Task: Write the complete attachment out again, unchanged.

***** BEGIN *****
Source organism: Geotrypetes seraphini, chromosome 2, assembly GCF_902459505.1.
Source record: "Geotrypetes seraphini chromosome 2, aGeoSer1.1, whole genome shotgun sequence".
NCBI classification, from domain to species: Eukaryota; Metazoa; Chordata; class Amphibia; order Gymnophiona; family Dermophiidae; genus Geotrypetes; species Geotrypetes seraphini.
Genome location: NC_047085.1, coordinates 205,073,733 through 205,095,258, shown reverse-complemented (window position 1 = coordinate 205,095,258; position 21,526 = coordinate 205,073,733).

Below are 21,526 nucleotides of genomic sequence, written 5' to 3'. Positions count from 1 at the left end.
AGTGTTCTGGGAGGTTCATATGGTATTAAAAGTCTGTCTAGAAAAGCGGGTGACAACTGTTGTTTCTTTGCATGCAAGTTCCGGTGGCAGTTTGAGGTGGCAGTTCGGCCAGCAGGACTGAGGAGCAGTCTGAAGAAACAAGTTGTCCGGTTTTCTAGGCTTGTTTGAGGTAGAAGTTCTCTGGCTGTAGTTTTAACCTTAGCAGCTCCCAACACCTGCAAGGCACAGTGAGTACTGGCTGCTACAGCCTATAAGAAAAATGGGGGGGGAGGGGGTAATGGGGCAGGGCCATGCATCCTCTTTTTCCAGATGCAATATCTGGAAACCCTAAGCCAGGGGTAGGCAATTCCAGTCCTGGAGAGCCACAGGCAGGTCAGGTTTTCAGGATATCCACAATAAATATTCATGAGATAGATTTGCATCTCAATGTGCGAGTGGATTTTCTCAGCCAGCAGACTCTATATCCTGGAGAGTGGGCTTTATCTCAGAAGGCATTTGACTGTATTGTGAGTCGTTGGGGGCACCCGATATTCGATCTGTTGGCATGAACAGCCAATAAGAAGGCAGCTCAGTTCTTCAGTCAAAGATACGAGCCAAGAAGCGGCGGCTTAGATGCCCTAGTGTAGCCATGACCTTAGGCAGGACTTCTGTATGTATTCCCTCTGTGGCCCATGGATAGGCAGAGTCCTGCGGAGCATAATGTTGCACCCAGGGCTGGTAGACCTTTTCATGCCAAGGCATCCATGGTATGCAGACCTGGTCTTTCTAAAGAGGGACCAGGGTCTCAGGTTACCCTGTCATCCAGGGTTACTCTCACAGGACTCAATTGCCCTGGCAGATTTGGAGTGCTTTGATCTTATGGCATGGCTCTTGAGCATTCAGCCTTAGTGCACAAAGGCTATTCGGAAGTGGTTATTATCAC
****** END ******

Source organism: Geotrypetes seraphini, chromosome 2, assembly GCF_902459505.1.
Source record: "Geotrypetes seraphini chromosome 2, aGeoSer1.1, whole genome shotgun sequence".
NCBI classification, from domain to species: Eukaryota; Metazoa; Chordata; class Amphibia; order Gymnophiona; family Dermophiidae; genus Geotrypetes; species Geotrypetes seraphini.
Genome location: NC_047085.1, coordinates 205,073,733 through 205,095,258, shown reverse-complemented (window position 1 = coordinate 205,095,258; position 21,526 = coordinate 205,073,733).

Below are 21,526 nucleotides of genomic sequence, written 5' to 3'. Positions count from 1 at the left end.
AGTGTTCTGGGAGGTTCATATGGTATTAAAAGTCTGTCTAGAAAAGCGGGTGACAACTGTTGTTTCTTTGCATGCAAGTTCCGGTGGCAGTTTGAGGTGGCAGTTCGGCCAGCAGGACTGAGGAGCAGTCTGAAGAAACAAGTTGTCCGGTTTTCTAGGCTTGTTTGAGGTAGAAGTTCTCTGGCTGTAGTTTTAACCTTAGCAGCTCCCAACACCTGCAAGGCACAGTGAGTACTGGCTGCTACAGCCTATAAGAAAAATGGGGGGGGAGGGGGTAATGGGGCAGGGCCATGCATCCTCTTTTTCCAGATGCAATATCTGGAAACCCTAAGCCAGGGGTAGGCAATTCCAGTCCTGGAGAGCCACAGGCAGGTCAGGTTTTCAGGATATCCACAATAAATATTCATGAGATAGATTTGCATCTCAATGTGCGAGTGGATTTTCTCAGCCAGCAGACTCTATATCCTGGAGAGTGGGCTTTATCTCAGAAGGCATTTGACTGTATTGTGAGTCGTTGGGGGCACCCGATATTCGATCTGTTGGCATGAACAGCCAATAAGAAGGCAGCTCAGTTCTTCAGTCAAAGATACGAGCCAAGAAGCGGCGGCTTAGATGCCCTAGTGTAGCCATGACCTTAGGCAGGACTTCTGTATGTATTCCCTCTGTGGCCCATGGATAGGCAGAGTCCTGCGGAGCATAATGTTGCACCCAGGGCTGGTAGACCTTTTCATGCCAAGGCATCCATGGTATGCAGACCTGGTCTTTCTAAAGAGGGACCAGGGTCTCAGGTTACCCTGTCATCCAGGGTTACTCTCACAGGACTCAATTGCCCTGGCAGATTTGGAGTGCTTTGATCTTATGGCATGGCTCTTGAGCATTCAGCCTTAGTGCACAAAGGCTATTCGGAAGTGGTTATTATCAC